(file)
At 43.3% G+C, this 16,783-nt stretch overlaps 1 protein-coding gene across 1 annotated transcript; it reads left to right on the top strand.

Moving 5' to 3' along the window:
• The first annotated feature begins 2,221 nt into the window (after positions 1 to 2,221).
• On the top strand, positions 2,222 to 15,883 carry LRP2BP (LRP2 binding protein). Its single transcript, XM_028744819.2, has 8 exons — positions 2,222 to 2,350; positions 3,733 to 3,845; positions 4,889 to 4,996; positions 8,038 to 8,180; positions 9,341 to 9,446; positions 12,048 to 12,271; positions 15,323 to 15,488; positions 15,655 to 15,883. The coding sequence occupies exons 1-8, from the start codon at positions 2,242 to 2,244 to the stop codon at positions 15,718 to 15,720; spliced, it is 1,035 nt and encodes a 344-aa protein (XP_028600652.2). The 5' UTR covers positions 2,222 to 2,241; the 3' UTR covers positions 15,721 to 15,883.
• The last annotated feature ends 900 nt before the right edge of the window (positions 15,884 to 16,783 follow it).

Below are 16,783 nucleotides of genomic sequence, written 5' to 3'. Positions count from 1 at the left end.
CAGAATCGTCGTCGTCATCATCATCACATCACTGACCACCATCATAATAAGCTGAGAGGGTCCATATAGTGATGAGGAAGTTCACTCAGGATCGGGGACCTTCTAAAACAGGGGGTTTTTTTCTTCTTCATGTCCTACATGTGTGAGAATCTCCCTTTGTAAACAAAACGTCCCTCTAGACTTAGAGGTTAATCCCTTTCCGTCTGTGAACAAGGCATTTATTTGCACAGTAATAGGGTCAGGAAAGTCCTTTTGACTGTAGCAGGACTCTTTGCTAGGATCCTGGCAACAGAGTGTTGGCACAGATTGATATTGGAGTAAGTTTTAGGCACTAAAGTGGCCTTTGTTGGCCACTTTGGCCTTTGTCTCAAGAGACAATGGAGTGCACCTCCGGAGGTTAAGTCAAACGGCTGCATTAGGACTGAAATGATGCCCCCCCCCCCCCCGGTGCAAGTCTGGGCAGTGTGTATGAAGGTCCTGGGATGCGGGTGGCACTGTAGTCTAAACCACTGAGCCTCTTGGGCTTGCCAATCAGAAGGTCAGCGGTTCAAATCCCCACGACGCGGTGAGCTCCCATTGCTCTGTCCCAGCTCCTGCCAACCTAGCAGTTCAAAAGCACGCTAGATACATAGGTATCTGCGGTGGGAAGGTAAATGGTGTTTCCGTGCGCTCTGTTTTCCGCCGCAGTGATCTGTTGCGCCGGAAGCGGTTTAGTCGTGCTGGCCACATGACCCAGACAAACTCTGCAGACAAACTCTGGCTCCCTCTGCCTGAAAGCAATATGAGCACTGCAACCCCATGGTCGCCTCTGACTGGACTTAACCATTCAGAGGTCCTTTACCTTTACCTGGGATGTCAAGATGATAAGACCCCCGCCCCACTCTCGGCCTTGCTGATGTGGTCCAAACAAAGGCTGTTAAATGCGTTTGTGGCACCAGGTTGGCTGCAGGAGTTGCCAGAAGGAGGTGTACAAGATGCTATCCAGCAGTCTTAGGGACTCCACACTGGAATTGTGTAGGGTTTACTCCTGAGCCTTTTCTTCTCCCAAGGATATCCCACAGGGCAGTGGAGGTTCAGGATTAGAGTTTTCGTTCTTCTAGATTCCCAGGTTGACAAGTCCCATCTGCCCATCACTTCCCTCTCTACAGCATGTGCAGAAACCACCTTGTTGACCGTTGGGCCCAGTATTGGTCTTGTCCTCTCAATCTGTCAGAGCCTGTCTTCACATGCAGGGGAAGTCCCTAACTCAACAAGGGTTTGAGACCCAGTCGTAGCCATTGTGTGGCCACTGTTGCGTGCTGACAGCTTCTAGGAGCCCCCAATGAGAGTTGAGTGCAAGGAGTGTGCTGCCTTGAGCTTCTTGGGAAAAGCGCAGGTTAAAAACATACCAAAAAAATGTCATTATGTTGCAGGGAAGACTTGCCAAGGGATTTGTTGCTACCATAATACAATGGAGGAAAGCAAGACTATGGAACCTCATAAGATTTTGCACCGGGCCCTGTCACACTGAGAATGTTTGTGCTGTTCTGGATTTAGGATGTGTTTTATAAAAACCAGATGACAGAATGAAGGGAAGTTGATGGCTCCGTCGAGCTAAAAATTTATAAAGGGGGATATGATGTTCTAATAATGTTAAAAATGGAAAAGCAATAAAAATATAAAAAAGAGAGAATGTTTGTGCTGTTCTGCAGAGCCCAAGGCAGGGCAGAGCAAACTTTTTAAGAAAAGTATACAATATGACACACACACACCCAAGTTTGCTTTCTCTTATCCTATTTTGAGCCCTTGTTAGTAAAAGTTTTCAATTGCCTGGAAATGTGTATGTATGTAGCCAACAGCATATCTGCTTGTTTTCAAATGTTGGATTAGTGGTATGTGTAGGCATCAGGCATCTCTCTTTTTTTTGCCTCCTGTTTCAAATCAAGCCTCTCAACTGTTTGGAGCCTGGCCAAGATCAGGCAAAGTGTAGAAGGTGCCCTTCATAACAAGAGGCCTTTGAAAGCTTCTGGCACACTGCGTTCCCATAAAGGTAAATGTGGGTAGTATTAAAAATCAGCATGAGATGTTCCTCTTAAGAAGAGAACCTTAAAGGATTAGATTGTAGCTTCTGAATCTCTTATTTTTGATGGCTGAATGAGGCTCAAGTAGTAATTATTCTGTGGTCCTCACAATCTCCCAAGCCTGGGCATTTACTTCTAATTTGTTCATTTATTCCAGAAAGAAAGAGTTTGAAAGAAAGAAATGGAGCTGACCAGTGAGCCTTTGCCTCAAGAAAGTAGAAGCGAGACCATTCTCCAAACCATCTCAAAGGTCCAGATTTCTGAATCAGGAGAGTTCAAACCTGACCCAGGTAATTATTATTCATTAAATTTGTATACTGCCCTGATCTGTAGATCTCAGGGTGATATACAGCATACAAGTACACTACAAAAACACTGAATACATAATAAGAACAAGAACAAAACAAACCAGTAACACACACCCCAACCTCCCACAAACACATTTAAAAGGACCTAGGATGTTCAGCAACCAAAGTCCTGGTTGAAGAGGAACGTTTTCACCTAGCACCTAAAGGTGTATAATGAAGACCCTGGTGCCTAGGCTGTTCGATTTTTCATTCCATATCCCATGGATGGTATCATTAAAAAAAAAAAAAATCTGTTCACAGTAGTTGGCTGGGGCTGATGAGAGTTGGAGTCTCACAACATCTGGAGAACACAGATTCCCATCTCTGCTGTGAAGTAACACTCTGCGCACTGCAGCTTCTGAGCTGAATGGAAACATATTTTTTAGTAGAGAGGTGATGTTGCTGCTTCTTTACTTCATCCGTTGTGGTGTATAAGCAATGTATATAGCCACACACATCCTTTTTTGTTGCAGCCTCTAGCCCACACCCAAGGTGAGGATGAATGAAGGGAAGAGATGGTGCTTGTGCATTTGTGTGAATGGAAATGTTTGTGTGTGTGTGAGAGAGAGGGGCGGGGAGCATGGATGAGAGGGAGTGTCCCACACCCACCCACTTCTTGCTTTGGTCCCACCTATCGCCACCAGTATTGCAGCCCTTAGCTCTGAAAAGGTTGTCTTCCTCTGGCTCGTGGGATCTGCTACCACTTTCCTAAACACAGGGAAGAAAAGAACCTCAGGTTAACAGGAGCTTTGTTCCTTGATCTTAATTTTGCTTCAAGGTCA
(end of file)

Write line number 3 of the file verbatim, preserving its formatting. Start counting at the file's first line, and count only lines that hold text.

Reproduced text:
• The first annotated feature begins 2,221 nt into the window (after positions 1 to 2,221).